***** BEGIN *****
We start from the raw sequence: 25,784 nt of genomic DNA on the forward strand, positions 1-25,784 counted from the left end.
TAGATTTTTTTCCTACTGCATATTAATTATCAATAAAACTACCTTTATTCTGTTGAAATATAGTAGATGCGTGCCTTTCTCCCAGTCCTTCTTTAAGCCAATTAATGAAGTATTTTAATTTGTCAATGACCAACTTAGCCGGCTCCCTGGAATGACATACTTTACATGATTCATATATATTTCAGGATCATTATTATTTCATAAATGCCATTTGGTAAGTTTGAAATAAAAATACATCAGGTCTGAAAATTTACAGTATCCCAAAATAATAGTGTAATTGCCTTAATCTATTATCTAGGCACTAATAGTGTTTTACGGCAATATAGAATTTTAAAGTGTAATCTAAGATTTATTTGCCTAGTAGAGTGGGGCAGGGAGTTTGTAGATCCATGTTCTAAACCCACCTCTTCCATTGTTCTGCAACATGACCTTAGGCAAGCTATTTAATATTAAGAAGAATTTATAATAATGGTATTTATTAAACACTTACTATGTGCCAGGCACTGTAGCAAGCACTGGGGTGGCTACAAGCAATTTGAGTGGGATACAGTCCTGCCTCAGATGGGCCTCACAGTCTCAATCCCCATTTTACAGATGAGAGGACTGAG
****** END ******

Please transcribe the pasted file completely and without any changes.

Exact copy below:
We start from the raw sequence: 25,784 nt of genomic DNA on the forward strand, positions 1-25,784 counted from the left end.
TAGATTTTTTTCCTACTGCATATTAATTATCAATAAAACTACCTTTATTCTGTTGAAATATAGTAGATGCGTGCCTTTCTCCCAGTCCTTCTTTAAGCCAATTAATGAAGTATTTTAATTTGTCAATGACCAACTTAGCCGGCTCCCTGGAATGACATACTTTACATGATTCATATATATTTCAGGATCATTATTATTTCATAAATGCCATTTGGTAAGTTTGAAATAAAAATACATCAGGTCTGAAAATTTACAGTATCCCAAAATAATAGTGTAATTGCCTTAATCTATTATCTAGGCACTAATAGTGTTTTACGGCAATATAGAATTTTAAAGTGTAATCTAAGATTTATTTGCCTAGTAGAGTGGGGCAGGGAGTTTGTAGATCCATGTTCTAAACCCACCTCTTCCATTGTTCTGCAACATGACCTTAGGCAAGCTATTTAATATTAAGAAGAATTTATAATAATGGTATTTATTAAACACTTACTATGTGCCAGGCACTGTAGCAAGCACTGGGGTGGCTACAAGCAATTTGAGTGGGATACAGTCCTGCCTCAGATGGGCCTCACAGTCTCAATCCCCATTTTACAGATGAGAGGACTGAG